The development of a new operation for the treatment of a serious disease must progress through a number of preliminary stages, involving animal and cadaver investigation, before it may be offered to the diseased human being. When the operation is finally ready for trial in the diseased patient, particularly if it carries an expected high risk, it must be offered at first only to patients so desperately ill that they are willing to accept any risk for the sake of possible benefit. Above all, the diagnosis in these patients must be beyond doubt.
In the case of coronary endarterectomy as devised by Longmire, Cannon, and Kattus,1 the chief medical problem was to establish the diagnosis of coronary occlusive disease beyond doubt. Of secondary importance was the problem of obtaining some form of quantitative or at least quasiquantitative evaluation of the patients which might provide a baseline from which postoperative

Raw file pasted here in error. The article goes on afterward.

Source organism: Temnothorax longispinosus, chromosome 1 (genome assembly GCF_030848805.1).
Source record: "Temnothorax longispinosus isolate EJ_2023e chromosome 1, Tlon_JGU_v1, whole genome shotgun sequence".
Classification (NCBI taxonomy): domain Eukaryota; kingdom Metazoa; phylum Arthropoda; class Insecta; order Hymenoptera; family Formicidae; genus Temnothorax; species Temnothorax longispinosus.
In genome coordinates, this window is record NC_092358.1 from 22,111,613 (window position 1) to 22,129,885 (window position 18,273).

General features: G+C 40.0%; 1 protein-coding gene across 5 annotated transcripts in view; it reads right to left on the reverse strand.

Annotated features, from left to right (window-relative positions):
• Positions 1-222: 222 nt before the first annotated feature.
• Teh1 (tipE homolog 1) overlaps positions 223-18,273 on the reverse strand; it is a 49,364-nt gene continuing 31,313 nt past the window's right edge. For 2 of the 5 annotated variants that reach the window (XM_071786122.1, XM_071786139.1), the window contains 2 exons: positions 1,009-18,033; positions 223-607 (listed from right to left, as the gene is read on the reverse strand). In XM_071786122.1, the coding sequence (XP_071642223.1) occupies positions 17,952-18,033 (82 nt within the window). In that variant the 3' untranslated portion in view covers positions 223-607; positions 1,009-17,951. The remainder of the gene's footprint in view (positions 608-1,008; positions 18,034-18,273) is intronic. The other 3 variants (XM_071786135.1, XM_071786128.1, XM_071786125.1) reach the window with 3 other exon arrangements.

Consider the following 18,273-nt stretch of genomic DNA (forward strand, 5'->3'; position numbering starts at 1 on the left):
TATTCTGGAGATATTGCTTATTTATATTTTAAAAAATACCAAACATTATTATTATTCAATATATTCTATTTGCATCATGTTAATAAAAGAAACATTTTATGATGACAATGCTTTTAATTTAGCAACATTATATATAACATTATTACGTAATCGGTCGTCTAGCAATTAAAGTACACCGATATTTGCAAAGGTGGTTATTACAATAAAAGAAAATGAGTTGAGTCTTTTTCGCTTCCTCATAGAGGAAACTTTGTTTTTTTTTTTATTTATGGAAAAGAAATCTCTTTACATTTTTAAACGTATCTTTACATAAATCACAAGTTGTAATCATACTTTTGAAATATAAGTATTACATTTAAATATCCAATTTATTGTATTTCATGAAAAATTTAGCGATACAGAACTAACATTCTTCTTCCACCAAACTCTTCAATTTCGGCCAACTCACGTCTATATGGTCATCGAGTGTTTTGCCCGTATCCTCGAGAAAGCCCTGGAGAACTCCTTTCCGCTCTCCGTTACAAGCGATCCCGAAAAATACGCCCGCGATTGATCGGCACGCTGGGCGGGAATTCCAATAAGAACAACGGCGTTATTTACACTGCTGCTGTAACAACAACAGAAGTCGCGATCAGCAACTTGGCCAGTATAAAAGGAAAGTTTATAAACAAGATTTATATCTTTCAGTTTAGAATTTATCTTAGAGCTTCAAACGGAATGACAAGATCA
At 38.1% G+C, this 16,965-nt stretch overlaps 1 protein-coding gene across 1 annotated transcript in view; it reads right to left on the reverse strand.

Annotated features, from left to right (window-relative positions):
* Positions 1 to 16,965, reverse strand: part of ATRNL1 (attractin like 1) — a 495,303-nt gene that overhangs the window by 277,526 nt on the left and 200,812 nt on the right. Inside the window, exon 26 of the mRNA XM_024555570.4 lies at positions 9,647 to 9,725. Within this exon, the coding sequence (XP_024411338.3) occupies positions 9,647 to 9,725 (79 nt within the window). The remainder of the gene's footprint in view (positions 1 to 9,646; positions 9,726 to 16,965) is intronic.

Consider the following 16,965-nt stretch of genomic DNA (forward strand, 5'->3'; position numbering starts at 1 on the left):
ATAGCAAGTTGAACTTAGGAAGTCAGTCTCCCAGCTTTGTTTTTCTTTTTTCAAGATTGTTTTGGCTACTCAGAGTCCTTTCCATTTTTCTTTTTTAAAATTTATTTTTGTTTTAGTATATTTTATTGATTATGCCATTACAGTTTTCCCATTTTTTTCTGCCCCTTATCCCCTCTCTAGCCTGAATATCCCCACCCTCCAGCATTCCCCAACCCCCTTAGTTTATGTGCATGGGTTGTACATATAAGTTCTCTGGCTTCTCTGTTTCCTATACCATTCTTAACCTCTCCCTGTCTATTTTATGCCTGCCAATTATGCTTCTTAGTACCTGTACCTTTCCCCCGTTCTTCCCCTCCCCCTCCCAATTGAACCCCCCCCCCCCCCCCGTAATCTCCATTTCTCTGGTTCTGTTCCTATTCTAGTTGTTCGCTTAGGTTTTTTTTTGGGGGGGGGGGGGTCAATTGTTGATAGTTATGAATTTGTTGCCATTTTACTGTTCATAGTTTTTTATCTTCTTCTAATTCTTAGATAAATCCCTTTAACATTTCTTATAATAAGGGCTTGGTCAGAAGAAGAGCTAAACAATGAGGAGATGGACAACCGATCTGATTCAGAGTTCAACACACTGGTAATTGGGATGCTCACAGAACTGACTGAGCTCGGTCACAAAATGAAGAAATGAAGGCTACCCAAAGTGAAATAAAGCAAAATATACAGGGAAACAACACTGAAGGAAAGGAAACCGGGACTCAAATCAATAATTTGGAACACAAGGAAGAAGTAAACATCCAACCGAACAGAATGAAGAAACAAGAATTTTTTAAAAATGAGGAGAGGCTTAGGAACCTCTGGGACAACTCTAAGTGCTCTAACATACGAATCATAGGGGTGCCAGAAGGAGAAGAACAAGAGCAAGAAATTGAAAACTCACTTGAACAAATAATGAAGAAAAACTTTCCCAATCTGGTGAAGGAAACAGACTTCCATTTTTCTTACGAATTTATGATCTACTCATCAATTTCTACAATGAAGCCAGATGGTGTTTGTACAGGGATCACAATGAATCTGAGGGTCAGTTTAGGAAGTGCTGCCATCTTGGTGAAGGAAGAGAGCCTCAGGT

KATTUS AA, LONGMIRE WP, CANNON JA, WINFIELD ME, DAVIS JH. Diagnostic and Functional Evaluation of Candidates for Coronary Endarterectomy. AMA Arch Intern Med. 1959;104(6):870–885. doi:10.1001/archinte.1959.00270120026005
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